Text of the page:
[ACNS] A former soldier who took part in the D-Day landings and the liberation of Brussels before becoming a priest after World War II has this week received France’s highest military award. The Revd Canon Robert William Marsden was awarded Chevalier de la Légion d’Honneur by the French Ambassador to Ireland, Jean–Pierre Thébault, during a ceremony at the Residence de France in Dublin this week.
The Legion of Honour, one of the world’s most widely recognised decorations, was established in 1802 and is the highest decoration in France. It is awarded for excellent civil merit or military conduct.
Canon Marsden, who was born in Dublin in 1924, trained with the Royal Inniskilling Fusiliers. In June 1944, with the Hampshire Regiment, he landed at “Mulberry Harbour” – a temporary port built by the Allies after the capture of Arromanches. He then joined up with the 50th Northumbrian Division and took part in the liberation of Brussels.
He was then sent to Nijmegen in the Netherlands, on the road to the battle of Arnhem; before being sent to reinforce the 7th Armoured Division – the famous “Desert Rats”. He finished the war near the Kiel Canal in the German state of Schleswig– Holstein.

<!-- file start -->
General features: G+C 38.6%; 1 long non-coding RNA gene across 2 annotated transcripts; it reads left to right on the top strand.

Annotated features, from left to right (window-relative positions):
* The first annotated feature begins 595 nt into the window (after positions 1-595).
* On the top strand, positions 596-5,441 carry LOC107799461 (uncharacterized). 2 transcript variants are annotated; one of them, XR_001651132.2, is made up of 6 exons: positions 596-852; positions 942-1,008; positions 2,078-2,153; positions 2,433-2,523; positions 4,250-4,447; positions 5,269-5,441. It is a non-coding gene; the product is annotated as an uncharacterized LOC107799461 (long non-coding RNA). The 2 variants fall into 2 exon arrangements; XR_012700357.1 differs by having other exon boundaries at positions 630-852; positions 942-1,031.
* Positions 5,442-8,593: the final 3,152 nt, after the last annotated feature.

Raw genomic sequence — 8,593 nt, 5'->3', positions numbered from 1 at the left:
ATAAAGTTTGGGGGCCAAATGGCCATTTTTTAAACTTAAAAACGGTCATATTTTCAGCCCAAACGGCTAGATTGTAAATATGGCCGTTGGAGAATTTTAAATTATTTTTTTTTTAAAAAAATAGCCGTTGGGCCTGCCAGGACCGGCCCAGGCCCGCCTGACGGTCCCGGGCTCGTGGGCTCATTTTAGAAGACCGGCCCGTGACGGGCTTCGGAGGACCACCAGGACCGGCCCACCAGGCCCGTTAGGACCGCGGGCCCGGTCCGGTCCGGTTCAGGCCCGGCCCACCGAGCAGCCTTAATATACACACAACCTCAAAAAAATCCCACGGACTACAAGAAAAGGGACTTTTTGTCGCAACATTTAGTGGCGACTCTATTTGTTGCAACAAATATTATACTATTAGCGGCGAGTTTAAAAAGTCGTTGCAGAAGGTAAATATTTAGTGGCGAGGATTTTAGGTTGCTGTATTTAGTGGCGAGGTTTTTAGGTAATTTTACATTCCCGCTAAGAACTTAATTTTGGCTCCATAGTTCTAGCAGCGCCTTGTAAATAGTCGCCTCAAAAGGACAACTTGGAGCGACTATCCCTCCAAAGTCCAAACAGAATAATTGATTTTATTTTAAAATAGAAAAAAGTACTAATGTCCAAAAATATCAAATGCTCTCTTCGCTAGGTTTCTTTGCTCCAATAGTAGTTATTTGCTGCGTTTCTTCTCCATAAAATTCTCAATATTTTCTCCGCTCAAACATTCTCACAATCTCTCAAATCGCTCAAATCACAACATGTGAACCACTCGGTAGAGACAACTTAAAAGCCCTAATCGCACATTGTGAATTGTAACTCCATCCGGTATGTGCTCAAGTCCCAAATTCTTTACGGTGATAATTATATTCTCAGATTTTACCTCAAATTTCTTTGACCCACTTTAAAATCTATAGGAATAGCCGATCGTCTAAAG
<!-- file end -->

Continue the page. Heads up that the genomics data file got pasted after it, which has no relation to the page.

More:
After presenting the award, Ambassador Thébault told RTE News that Canon Marsden was being honoured for exceptional acts of courage. “He put his life at risk like tens of thousands of other Irish.” he said afterwards. Canon Marsden said that he was “very proud” to have been honoured in this way.
After the War, Canon Marsden served as Curate of St James’ Parish in Dublin, as Deacon from 1950 and Priest from 1951. He served as Port Chaplain in the Missions to Seamen in Dublin Port between 1954 and 1958; and as Rector of parishes in the Clogher Diocese in Currin (Scotshouse), Drum, Clones and Killeevan. He was made Canon and Precentor of Clogher Cathedral.
He retired in 1994 and now lives in Sandymount with his wife.